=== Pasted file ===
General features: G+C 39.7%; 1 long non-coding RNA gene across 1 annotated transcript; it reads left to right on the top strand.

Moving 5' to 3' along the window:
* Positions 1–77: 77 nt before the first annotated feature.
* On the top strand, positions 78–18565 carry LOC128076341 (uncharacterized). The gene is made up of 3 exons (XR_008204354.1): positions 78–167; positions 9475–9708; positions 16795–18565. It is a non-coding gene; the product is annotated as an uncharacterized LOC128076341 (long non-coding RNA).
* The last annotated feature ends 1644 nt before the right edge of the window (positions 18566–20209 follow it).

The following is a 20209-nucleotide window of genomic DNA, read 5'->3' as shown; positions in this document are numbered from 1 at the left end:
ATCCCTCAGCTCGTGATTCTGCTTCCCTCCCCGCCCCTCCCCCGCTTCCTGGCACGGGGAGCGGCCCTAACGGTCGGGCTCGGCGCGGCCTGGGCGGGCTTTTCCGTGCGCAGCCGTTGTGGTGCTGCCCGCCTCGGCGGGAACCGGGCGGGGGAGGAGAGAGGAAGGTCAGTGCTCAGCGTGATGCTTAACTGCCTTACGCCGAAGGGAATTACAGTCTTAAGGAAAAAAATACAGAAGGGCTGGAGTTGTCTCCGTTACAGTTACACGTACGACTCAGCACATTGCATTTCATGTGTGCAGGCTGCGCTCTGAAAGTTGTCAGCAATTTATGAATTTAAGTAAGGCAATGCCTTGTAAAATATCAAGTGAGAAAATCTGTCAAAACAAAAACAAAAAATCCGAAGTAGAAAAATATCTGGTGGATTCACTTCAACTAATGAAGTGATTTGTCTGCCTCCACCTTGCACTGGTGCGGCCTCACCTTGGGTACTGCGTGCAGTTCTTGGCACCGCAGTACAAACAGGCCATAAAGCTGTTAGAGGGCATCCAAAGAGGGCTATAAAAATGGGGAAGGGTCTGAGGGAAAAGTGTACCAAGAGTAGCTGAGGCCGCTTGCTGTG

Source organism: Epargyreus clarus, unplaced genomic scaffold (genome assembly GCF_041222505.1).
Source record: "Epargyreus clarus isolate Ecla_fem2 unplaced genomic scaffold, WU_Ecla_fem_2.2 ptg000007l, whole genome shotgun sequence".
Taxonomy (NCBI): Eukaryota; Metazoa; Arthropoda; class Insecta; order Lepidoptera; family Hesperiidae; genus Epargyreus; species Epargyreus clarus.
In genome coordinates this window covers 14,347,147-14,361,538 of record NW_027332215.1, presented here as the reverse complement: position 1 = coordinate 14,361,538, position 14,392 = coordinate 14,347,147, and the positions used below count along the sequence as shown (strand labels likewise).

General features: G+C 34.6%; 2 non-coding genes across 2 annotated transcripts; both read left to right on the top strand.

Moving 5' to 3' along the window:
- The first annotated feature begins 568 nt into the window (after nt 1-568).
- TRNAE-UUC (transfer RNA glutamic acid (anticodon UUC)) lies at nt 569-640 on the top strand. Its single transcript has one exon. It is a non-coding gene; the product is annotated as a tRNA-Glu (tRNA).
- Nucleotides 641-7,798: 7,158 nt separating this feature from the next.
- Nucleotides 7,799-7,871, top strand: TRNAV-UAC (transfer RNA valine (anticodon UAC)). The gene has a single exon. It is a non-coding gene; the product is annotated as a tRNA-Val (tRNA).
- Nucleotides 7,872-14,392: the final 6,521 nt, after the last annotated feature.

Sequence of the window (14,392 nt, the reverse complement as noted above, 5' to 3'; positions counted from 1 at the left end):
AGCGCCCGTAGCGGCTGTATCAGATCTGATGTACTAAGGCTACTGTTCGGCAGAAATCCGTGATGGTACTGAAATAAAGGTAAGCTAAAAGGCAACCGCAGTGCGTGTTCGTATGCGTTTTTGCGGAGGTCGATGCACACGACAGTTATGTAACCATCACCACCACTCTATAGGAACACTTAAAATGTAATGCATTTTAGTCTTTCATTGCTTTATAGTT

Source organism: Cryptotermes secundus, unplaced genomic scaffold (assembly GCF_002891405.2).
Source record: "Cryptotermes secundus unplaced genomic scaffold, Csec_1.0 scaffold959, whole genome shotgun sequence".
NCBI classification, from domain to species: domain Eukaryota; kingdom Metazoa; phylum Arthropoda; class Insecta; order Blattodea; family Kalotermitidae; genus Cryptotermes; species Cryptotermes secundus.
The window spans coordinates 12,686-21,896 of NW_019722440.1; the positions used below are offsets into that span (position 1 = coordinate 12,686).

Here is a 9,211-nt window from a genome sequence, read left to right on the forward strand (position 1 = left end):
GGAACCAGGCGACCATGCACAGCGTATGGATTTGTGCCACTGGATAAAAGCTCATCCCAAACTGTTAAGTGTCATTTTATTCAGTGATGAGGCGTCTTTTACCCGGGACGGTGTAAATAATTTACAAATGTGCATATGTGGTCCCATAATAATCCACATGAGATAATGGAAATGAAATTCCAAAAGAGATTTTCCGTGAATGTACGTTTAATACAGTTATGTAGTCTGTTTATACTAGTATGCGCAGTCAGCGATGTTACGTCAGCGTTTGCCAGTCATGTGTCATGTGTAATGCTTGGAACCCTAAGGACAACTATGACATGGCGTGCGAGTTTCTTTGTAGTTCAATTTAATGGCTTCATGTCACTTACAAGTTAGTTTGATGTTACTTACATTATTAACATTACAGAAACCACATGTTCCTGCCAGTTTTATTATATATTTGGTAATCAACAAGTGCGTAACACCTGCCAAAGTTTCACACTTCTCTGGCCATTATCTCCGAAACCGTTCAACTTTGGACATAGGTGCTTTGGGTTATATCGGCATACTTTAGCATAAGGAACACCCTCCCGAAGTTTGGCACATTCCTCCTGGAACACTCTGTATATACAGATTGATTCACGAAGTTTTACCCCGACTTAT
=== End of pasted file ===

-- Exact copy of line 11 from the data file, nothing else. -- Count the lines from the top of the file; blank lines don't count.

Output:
In genome coordinates this window covers 14,347,147-14,361,538 of record NW_027332215.1, presented here as the reverse complement: position 1 = coordinate 14,361,538, position 14,392 = coordinate 14,347,147, and the positions used below count along the sequence as shown (strand labels likewise).